One of the biggest benefits of the at-home workout programs is they allow you to ditch your gym membership and, with it, its monthly fees, gross showers, and the time it takes to travel there.
That said, shoving your coffee table off to the side and dealing with your kids because your plyometrics workout caused them to miss their favorite Disney shows can get a little old quickly.
By creating a personal workout space in your house, you not only sidestep these issues, but you’ll be more motivated to do your daily workout. And that consistency—in both your diet and your fitness—will get you the results that you desire.
Especially for moms, like me, and others who have young children because it's hard for me to put in time at the gym. By creating a workout space that you love in your home is a really easy way for me to get in a workout without feeling guilty or being away from family.
Of course, you don’t need all this gear for every workout you do, but with a fully stocked gym, you’ll be ready to get sweaty with any workout that catches your fancy.
Pick a room
Ideally, you should set up your workout space in an area of your home that isn’t too high-traffic. This eliminates excuses.
However, the rooms in your home can and should be separated into multiple uses. When it comes to creating a high-energy space, you should aim for a balance between a space for entertaining family and friends and a place to work out and maintain a healthy lifestyle. Try to think of what else you would like to do there besides exercise.
For instance, if you set up your home gym in the den, your workout time may conflict with when others want to watch TV. While you can try to encourage whoever is in there to join you, it will make it easier on everyone by finding a space where you can do your workout when it’s most convenient for you.
That said, I understand that’s not always possible, so you may need to schedule your workouts when you’re least likely to be interrupted.
Here's a few things to think about when picking a room:
- Do you have enough space to move around? Most at-home workout programs won’t be using a treadmill or stationary bike. You’ll be moving around. Ideally, your workout area should be 15′ by 15′ so you can leap, jump, and lunge without running into the furniture.
- How high are the ceilings? Are they high enough so you can jump without hitting your head? When doing jumping jacks or plyometric workouts, you want to get results, not a hole in your ceiling and/or a trip to the emergency room.
- How sturdy are the objects in the room? When you jump, are you likely to knock anything over? This includes lamps, fragile knickknacks, vases . . . let’s not go on. Planning ahead will not only save your stuff but help your workout because you won’t be worried about what you might hit.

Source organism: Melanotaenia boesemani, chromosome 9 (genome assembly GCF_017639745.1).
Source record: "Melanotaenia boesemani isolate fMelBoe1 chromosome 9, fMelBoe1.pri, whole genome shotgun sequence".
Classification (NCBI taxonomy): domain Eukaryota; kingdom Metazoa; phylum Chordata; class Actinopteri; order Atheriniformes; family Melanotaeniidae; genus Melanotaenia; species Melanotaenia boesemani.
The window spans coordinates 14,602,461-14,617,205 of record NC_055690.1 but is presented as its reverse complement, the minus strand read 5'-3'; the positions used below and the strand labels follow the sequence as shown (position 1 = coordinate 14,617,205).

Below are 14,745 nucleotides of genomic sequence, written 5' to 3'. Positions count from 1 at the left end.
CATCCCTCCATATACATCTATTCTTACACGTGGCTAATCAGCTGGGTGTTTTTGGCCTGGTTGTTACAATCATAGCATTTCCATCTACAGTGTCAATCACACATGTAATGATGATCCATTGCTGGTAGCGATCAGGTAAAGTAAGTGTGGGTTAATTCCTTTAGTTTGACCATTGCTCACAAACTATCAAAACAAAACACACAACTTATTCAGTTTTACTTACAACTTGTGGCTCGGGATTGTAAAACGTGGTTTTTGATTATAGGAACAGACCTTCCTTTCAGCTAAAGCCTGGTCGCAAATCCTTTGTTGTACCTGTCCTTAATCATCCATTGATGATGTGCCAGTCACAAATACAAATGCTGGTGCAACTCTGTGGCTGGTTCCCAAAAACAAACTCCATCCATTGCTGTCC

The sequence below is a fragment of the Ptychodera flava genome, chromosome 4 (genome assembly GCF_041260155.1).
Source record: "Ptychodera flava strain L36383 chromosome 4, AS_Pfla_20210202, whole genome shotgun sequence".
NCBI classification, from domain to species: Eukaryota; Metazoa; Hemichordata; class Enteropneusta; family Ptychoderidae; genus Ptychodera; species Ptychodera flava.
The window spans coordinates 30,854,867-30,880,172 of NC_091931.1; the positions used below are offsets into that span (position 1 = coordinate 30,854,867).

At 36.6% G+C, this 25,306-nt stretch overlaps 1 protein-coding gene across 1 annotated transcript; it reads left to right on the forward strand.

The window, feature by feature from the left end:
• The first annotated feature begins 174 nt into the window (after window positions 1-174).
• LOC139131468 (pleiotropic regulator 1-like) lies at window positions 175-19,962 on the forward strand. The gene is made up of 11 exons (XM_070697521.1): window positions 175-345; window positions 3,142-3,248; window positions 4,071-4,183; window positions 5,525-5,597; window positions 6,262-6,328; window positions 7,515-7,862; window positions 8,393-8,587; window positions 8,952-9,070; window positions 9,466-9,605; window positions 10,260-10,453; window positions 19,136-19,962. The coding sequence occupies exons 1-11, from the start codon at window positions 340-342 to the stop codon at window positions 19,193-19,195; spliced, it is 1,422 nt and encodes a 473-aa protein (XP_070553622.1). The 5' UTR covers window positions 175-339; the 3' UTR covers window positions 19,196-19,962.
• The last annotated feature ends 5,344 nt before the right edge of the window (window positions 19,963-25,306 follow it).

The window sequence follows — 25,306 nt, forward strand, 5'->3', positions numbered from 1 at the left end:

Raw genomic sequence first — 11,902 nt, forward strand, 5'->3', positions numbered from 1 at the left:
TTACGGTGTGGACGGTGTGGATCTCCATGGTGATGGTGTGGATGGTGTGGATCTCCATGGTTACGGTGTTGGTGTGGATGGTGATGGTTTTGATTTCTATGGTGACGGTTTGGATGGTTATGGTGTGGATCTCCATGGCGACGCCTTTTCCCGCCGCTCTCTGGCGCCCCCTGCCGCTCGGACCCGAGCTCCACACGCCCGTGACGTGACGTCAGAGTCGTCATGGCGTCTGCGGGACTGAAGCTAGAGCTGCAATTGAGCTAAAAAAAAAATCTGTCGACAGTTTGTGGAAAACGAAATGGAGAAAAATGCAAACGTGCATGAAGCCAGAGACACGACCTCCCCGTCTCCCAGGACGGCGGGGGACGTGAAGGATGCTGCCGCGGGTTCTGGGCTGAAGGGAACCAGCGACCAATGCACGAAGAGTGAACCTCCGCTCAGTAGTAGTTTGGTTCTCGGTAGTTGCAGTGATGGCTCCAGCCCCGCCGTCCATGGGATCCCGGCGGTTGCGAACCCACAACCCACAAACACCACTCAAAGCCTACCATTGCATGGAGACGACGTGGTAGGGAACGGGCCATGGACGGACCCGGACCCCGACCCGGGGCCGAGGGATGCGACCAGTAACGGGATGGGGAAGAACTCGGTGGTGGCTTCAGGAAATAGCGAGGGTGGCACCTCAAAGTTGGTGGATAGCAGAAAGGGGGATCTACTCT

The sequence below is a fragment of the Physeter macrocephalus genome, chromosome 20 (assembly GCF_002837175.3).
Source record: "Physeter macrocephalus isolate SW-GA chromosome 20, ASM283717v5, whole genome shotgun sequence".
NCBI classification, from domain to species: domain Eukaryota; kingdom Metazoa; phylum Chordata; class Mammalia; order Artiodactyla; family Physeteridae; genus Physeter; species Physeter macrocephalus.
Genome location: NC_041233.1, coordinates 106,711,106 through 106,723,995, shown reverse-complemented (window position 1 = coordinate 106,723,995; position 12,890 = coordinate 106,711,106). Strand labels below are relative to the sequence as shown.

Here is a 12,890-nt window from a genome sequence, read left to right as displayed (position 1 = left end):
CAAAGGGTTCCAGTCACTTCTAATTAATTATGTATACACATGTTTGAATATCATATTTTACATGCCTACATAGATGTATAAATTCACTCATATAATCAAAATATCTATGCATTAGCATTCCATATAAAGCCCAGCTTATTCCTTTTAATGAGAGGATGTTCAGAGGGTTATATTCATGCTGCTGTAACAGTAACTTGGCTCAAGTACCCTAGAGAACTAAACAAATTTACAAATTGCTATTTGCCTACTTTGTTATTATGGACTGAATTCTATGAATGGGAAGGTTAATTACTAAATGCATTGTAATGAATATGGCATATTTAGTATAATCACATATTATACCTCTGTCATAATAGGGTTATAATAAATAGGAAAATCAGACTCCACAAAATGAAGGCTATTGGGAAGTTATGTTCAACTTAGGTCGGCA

- Where can you put your equipment? Ideally, you want to pick somewhere where you can leave your equipment—weights, yoga mat, agility ladder, push-up bars, foam rollers, etc.—out so it’s easy to access. Alternatively, pick a room where you can store your equipment easily either against the wall or in a large trunk or chest.
- What’s underneath the room? If you live alone in a freestanding dwelling or you want to work out in the basement, don’t worry about this. Otherwise, be mindful of your downstairs neighbors or the others who live in your home and pick a room that isn’t located above their bedroom.
- Is it well-ventilated? When you’re working out, you want to be able to stay hydrated. You can accomplish this partially by drinking water during your workout, but also by making sure your workout space is well-ventilated. Open the windows and get a big box fan to keep you cool while you’re sweating up a storm.
Work With the Right Color Palette
When it comes to decorating your high-energy space, choosing the right colors is key. Blues, greens, yellows, and colors in the cooler color families are the best choice for a workout space. Try to avoid warmer tones and reds.
Another key to the color palette is to keep your space light and airy, with bursts of color to create that energy boost. Some people kind of get overly anxious or eager to put in lots of color, but you really don't need a whole bunch of color — just accents of it throughout the space.
Get good flooring